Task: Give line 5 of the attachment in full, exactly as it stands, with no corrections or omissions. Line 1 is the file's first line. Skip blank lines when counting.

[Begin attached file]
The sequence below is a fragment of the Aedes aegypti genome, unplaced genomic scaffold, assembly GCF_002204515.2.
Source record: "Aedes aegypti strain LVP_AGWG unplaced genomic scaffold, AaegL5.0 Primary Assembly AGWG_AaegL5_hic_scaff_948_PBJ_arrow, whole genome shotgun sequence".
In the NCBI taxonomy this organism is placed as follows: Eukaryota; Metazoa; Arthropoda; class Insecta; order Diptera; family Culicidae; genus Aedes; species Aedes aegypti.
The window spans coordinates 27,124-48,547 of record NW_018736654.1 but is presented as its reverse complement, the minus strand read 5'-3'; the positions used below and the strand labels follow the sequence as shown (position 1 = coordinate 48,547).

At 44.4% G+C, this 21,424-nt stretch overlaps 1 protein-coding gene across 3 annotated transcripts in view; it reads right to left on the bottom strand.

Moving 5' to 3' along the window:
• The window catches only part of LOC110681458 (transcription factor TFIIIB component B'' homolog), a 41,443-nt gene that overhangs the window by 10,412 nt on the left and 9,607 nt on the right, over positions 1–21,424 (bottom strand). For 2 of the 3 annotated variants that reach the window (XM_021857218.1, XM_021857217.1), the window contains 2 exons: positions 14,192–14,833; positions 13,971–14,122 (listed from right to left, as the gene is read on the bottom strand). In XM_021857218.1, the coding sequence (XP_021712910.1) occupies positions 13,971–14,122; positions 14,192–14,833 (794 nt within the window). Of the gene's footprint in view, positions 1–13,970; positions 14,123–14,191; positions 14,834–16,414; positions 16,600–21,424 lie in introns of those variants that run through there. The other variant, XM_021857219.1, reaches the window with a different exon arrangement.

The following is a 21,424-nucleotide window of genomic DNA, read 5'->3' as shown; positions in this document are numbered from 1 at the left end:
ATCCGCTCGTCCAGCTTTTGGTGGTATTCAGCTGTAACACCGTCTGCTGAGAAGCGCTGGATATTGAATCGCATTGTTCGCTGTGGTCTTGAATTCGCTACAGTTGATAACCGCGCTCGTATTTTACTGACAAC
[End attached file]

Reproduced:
At 44.4% G+C, this 21,424-nt stretch overlaps 1 protein-coding gene across 3 annotated transcripts in view; it reads right to left on the bottom strand.